Every day the eyes of shoppers are focused on the windows in the main shopping street, Kalverstraat. Once a year, this is not the case during the Silent Procession. Then thousands of eyes do not watch the window of Kalverstraat 87, but the lantern and on the plaque above the storefront. The plaque was placed in 2001 in memory of the Miracle of Amsterdam and Heilige Stede (Holy Place).
On the night of March 15 to 16 is the 671st anniversary of the Miracle of Amsterdam which took place on this address in Kalverstraat. A dying man, bearing the last rites, threw up a wafer, which was thrown into the fire, but the wafer did not burn. The wafer was taken to the Old Church, but it miraculously returned to Kalverstraat. This was repeated once more. The Amsterdam Miracle was born.
The miracle of the wafer was led to start a chapel, the Chapel of the Heilige Stede. It was inaugurated already in 1347. A stream of pilgrims came, there were two processions annually and the small chapel was continuously expanded and enlarged over time. The wafer continued, according to tradition, preserved its miraculous power. When the chapel fell victim to the city fires of 1421 and 1452, the wafer remained undamaged.
Amsterdam remained a pilgrimage town until 1578 and the Chapel Heilige Stede stood amids the religious life. In that year, however, the old Catholic faith was pushed aside and the city council chose for Protestantism. Monasteries were confiscated, churches were stripped of their saints, altars and decorations. The Chapel Heilige Stede was renamed Nieuwezijds Chapel (New Side Chapel) and continued in use as a Protestant church until 1908. Then the curtain fell. The old building was demolished to the last stone in its place came a new chapel. They only preserved the floor with its old gravestones.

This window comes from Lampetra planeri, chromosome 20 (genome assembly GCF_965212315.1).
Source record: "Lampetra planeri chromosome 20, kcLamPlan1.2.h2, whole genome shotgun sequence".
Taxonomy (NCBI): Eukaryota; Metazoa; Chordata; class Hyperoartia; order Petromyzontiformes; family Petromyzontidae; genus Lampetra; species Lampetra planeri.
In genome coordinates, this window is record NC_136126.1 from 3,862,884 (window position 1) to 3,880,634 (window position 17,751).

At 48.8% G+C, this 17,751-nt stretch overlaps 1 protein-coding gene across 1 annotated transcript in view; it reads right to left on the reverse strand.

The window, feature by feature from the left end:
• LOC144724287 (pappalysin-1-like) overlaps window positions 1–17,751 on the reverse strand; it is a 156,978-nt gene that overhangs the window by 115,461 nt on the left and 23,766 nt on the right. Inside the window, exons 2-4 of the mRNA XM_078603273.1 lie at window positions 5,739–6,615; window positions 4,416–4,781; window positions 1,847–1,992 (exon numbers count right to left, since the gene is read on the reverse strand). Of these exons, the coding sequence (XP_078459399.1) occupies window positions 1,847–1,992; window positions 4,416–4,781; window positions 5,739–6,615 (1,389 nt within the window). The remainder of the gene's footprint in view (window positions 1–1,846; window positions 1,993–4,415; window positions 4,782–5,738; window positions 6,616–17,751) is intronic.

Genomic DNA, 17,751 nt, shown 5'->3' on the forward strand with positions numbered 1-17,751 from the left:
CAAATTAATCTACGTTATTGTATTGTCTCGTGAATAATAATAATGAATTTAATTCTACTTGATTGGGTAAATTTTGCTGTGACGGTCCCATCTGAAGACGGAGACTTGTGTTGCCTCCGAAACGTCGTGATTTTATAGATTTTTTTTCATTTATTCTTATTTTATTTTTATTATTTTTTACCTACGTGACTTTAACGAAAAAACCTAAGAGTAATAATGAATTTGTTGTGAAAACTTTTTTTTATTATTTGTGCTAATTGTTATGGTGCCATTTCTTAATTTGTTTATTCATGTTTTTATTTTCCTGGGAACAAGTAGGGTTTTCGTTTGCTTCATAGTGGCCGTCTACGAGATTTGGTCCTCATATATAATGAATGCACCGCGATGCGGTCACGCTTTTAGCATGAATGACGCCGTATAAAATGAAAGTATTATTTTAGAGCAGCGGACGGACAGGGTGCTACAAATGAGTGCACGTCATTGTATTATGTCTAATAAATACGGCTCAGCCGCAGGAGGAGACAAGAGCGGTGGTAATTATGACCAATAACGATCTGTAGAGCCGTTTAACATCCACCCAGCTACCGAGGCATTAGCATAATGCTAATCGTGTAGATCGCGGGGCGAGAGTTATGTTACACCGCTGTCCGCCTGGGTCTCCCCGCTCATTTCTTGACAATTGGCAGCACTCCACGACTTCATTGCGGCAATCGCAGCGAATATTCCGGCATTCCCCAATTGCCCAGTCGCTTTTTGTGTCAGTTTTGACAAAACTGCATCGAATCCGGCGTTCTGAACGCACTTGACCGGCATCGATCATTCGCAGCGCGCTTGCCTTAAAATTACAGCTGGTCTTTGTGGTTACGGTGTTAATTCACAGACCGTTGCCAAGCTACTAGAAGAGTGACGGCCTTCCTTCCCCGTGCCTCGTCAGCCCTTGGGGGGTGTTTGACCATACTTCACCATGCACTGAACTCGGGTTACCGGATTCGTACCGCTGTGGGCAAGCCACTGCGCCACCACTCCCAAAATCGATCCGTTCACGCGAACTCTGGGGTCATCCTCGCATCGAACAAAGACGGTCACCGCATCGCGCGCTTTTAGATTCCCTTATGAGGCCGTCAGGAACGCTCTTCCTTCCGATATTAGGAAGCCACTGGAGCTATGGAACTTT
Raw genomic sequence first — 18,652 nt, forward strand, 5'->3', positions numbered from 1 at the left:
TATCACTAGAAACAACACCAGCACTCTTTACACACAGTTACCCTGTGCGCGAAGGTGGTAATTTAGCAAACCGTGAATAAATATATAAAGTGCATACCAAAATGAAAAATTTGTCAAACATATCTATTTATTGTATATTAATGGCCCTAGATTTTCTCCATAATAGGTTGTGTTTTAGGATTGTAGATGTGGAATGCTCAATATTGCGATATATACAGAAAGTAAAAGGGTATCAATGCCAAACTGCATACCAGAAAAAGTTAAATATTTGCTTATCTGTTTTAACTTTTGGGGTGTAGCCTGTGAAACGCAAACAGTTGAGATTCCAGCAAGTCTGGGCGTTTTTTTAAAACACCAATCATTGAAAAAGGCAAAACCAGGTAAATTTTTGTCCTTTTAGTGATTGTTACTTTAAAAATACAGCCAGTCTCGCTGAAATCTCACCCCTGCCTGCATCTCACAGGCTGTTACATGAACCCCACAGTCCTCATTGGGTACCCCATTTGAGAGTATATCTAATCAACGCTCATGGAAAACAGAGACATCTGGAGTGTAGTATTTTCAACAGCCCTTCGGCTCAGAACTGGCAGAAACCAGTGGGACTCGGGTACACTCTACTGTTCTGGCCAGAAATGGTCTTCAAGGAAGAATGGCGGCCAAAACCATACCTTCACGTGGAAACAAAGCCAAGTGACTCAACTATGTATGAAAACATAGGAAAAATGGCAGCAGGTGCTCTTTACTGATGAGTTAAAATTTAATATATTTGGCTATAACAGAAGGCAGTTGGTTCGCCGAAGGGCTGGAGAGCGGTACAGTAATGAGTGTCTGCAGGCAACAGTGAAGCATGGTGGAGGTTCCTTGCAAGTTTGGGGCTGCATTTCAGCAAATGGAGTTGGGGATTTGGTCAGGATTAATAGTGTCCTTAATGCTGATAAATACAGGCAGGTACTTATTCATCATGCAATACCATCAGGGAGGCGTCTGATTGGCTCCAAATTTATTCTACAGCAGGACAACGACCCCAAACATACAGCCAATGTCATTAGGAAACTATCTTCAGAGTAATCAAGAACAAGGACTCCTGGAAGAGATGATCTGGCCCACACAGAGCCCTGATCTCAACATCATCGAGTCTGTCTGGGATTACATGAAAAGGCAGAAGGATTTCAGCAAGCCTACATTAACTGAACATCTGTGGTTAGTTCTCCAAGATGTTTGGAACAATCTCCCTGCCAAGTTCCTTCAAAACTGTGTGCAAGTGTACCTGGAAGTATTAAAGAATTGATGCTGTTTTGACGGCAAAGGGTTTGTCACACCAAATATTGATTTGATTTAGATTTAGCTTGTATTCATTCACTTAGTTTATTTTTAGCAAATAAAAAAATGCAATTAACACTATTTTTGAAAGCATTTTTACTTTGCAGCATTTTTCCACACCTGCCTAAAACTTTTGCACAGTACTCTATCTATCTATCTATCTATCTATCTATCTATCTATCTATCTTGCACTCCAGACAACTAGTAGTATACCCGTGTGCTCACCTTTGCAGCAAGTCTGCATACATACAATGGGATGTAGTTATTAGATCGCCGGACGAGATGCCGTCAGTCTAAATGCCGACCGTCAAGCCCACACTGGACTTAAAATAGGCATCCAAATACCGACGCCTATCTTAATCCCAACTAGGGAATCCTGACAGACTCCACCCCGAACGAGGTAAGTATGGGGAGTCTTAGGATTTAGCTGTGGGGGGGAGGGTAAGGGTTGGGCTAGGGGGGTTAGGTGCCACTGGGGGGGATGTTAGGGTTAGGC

The use for Protestant services and the eventual demolition of the chapel did not mean that the people forgot the Miracle. In 1881, on the initiative of a few individuals, people walked in silence the medieval sacrament processions. Within a few years this initiative had grown into a rapidly growing movement known as the Company of the Silent Procession. Every year in March, the company organizes the Silent Procession with thousands of Catholic pilgrims from the Netherlands to Amsterdam. This Saturday night, March 12 to 13, they silently commemorate the Miracle of Amsterdam.